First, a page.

I’ve lived in New York for over four years now, and last year, I realized I’d settled into a routine – going to work, getting drinks at the same bar near my apartment, grabbing pizza at the same spot in my hood (Barboncino in Crown Heights, for the record). I wondered why I was living in New York, a destination city for foodies, if I wasn’t sampling the smorgasbord of options?? Surely, more people would want to try new things with me, yes?
So, Restaurant Club was born. Every month or so, I organize a meet-up with a group of food-loving friends at an eatery of a different cuisine. We share dishes, making sure to order options we’d never normally order on our own, and split the bill at the end, which makes the whole venture fairly cost-effective. If you turn off your phones, you end up with memorable conversation as well.
Here are four of my favorite spots we’ve tried:
Little Italy (Italian; Bronx, Manhattan)
For dinner, we made reservations at Trattoria Zero Otto Nove. They seated us in an intimate cave-like nook, and we shared a margherita pizza for starters. Other dishes we tried included: a special risotto with asparagus, cream of black truffle and mushrooms, a mixed grill special of different veal and pork chops, insalata di arugula, rigatoni e zucca, pasta al forno, mafalde con ceci (pancetta and chickpeas) and pork osso bucco (pork shank served with risotto, cannelloni beans and red sauce). We split bottles of Rosso di Montalcino and Outis Nessuno, and for dessert, pastiera (ricotta cake), biscotti and sorbetto al limone (lemon sorbet).
If you’re up for more dessert, head to Delillo Pastry Shop for a plethora of pastries. I had a lobster tail, but there are so many other beautiful, striped cookies and flaky delights.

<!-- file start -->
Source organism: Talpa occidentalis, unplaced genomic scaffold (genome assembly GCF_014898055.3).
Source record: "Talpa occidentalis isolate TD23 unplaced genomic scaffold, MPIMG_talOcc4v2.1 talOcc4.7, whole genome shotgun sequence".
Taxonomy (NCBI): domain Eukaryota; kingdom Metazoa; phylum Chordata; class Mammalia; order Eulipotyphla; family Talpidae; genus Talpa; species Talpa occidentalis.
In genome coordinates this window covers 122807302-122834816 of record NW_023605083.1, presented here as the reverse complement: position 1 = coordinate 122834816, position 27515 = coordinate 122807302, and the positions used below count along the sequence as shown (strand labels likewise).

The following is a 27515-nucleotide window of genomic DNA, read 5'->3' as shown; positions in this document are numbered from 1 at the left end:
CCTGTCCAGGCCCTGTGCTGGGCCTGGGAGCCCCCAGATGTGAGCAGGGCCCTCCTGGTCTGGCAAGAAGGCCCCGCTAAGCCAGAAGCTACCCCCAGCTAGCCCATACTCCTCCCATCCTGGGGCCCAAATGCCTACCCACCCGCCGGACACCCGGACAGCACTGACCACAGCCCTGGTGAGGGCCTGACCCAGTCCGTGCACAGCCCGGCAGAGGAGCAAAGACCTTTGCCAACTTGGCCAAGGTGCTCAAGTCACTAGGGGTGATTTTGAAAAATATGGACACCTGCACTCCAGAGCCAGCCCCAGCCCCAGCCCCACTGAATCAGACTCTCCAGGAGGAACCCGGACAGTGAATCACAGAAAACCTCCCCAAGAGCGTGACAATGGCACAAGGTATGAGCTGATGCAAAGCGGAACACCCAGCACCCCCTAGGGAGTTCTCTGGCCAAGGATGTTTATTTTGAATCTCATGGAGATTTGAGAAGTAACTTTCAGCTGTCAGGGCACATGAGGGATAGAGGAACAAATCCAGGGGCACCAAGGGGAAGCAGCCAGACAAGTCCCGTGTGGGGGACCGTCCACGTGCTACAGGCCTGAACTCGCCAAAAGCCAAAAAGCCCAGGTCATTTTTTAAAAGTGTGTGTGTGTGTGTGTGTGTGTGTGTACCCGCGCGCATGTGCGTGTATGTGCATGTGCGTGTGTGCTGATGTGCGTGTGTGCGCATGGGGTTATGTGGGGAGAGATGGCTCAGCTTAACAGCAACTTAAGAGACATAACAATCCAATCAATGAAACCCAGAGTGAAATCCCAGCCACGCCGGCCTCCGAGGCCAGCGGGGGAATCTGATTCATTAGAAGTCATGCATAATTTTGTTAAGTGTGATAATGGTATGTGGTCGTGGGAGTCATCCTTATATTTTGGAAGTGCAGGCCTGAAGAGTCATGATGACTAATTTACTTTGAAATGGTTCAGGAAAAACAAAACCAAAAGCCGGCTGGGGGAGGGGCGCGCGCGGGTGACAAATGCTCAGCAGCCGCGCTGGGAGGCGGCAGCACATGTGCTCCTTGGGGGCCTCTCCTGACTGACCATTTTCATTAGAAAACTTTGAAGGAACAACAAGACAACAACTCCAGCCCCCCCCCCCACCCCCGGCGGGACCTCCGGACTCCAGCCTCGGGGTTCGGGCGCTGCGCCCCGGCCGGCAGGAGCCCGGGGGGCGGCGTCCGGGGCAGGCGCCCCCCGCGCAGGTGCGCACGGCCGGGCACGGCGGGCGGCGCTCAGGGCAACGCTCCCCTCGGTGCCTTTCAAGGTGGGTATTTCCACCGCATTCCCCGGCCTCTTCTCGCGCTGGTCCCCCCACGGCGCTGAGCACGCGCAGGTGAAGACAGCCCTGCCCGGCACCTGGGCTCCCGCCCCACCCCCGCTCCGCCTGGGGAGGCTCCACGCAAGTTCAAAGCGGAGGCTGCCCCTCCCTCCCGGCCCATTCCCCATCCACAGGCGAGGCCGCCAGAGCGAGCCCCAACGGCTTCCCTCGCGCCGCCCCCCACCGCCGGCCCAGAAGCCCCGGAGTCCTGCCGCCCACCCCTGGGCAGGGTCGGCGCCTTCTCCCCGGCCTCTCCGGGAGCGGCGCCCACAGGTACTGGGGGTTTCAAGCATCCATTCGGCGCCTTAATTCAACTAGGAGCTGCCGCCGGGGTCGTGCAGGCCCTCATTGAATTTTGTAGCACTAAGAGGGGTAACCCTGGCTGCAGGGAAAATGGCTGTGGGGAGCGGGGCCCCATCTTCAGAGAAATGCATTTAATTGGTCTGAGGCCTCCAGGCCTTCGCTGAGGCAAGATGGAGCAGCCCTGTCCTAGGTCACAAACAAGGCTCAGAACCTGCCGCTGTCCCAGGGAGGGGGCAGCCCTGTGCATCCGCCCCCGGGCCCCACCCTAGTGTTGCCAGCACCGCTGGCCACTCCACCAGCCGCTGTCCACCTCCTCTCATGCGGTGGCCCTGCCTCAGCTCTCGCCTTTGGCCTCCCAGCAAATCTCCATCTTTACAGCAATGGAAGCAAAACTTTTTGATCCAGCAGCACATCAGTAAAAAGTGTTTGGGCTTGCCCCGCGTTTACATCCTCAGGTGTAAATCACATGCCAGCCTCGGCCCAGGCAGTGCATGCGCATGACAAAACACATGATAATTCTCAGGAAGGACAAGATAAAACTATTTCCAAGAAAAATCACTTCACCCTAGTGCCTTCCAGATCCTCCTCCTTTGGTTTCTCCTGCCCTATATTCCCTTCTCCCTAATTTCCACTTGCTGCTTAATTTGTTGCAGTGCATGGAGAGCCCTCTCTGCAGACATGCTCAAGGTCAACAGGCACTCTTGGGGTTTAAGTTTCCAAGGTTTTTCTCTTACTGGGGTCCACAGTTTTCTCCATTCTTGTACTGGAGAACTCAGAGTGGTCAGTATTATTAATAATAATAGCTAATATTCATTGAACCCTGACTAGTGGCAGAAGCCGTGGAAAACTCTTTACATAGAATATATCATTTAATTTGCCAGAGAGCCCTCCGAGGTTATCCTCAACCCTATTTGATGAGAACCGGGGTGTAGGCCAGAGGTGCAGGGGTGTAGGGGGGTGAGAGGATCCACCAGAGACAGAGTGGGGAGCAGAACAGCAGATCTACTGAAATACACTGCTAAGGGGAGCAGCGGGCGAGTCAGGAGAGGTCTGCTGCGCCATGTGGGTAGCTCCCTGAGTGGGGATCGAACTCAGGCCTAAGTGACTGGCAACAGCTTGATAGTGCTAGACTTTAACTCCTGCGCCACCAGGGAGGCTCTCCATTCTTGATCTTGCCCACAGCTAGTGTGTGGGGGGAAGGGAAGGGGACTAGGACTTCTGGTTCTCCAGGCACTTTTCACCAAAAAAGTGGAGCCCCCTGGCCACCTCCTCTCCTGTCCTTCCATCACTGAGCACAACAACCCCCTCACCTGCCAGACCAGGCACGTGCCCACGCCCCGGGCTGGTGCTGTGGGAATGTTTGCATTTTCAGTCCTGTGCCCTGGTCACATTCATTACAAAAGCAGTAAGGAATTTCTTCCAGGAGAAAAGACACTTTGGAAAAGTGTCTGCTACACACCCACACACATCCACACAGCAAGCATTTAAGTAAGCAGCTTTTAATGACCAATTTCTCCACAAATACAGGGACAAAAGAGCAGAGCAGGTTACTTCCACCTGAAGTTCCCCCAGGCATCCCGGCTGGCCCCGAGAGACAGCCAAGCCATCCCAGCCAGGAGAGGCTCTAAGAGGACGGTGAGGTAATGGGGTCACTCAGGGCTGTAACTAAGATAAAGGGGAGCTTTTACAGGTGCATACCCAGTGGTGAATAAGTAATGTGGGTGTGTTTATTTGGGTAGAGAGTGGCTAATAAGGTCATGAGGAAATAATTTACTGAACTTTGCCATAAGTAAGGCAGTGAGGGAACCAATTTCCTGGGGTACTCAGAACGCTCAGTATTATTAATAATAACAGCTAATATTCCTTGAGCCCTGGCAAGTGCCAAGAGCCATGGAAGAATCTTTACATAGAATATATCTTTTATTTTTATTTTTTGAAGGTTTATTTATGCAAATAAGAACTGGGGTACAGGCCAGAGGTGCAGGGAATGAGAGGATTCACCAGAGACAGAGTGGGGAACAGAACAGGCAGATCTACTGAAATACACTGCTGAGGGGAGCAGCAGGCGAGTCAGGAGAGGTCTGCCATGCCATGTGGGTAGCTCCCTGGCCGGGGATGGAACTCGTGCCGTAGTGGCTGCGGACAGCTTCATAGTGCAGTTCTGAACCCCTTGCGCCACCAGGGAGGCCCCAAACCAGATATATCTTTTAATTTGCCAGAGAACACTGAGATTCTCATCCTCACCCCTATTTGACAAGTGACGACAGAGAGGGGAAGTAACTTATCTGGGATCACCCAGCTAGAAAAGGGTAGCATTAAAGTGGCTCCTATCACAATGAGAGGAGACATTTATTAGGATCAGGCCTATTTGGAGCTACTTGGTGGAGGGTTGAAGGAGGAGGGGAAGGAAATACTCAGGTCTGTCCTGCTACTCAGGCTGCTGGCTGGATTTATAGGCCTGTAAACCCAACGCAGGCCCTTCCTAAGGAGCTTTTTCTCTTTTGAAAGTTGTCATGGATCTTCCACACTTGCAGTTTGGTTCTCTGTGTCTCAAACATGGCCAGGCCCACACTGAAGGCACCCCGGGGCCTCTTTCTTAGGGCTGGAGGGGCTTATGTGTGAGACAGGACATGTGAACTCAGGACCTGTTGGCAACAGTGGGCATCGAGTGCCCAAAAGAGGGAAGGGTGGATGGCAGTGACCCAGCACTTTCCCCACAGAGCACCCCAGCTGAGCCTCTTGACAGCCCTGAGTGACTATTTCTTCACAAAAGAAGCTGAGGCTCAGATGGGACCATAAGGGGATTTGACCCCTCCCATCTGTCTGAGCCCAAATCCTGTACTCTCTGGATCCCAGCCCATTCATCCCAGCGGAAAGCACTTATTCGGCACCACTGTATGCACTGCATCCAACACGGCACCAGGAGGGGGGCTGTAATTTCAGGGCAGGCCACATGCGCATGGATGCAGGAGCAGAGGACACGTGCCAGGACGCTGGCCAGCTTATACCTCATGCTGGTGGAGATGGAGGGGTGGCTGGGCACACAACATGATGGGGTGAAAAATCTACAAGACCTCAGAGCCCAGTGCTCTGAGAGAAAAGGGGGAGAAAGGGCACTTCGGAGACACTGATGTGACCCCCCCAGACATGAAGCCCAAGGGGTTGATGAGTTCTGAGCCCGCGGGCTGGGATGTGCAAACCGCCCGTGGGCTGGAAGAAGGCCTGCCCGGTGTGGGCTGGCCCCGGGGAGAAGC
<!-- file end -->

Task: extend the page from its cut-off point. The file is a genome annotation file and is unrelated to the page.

Himalayan Yak (Tibetan; Jackson Heights, Queens)
Next favorite – Tibetan food! This time in Queens, off the 7 and F trains. Eight people attended this one.
We split butter tea (which tastes like liquid popcorn), hot sake, tingmo steamed rolls, momo (Tibetan dumplings, which come steamed or fried and are filled with yak, beef, chicken, pork, or veggies), Shogok Ngopa (beef with ginger, garlic, spinach, potato, bell pepper), Tse Nezom (mushroom, broccoli, zucchini, carrots, spinach, sausage in herbs with rice and tingmo), Phaparko Roti (buckwheat bread with aloo zimbhu sukuti, goat, chicken) and kheer (rice pudding for dessert). There was live music, as it was Saturday night, and it was very cheap! $22/person. I’d happily go back for more momo.
Karczma (Polish; Greenpoint, Brooklyn)
This was good for a big group – we had around 15 people for this meeting, and they seated us at one long table. We shared borscht (beet soup served in a bread bowl), kielbasa sausage, pierogi dumplings (cheese potato, sauerkraut and mushroom, meat), hunter’s stew, stuffed cabbage, kebabs and pitchers of beer. This was a favorite among my friends (especially the dudes), and it was pretty cheap – under $20 per person for everything. I especially recommend the pierogi, which you dip in sour cream and apple sauce. You can get ’em boiled or fried.
Maharlika (Modern Filipino; East Village, Manhattan)
This is a fun place, with a grass-hut feel and lots of 20-something NYU students getting ready to go out. For starters, three of the braver souls ordered balut (fertilized duck eggs), while the rest of us sipped on tiki drinks from coconuts. There’s a lot of meat and fish on the menu here – dishes included Pancit Bihon (rice vermicelli noodles with grilled prawns, chicken, carrot and celery salad, water chestnuts and a poached egg), duck, Bistek (marinated flank steak sautéed with Spanish onion) and Filipino Pride Chicken and Ube Waffle (fried chicken on top of a purple yam waffle).
If you’re feeling fancy, finish your night at Mayahuel down the way, a trendy, two-story tequila bar. I had the Greenhouse Garden cocktail (blanco tequila, Thai basil-infused blan vermouth, lemon verbena, ginger, bitters).
These were five of our stand-out spots. Next up? Dim sum in Flushing, Queens, Georgian food at Oda House, Indian buffet at Tamarind, Korean barbecue and karaoke in K-Town, okonomiyaki, soul food, Jamaican, and the list stretches on and on. Because that’s the beauty of living here – the culinary options are limitless and diverse, and as long as you have empty stomachs and curious palates, you’ll always have the makings of a good Restaurant Club.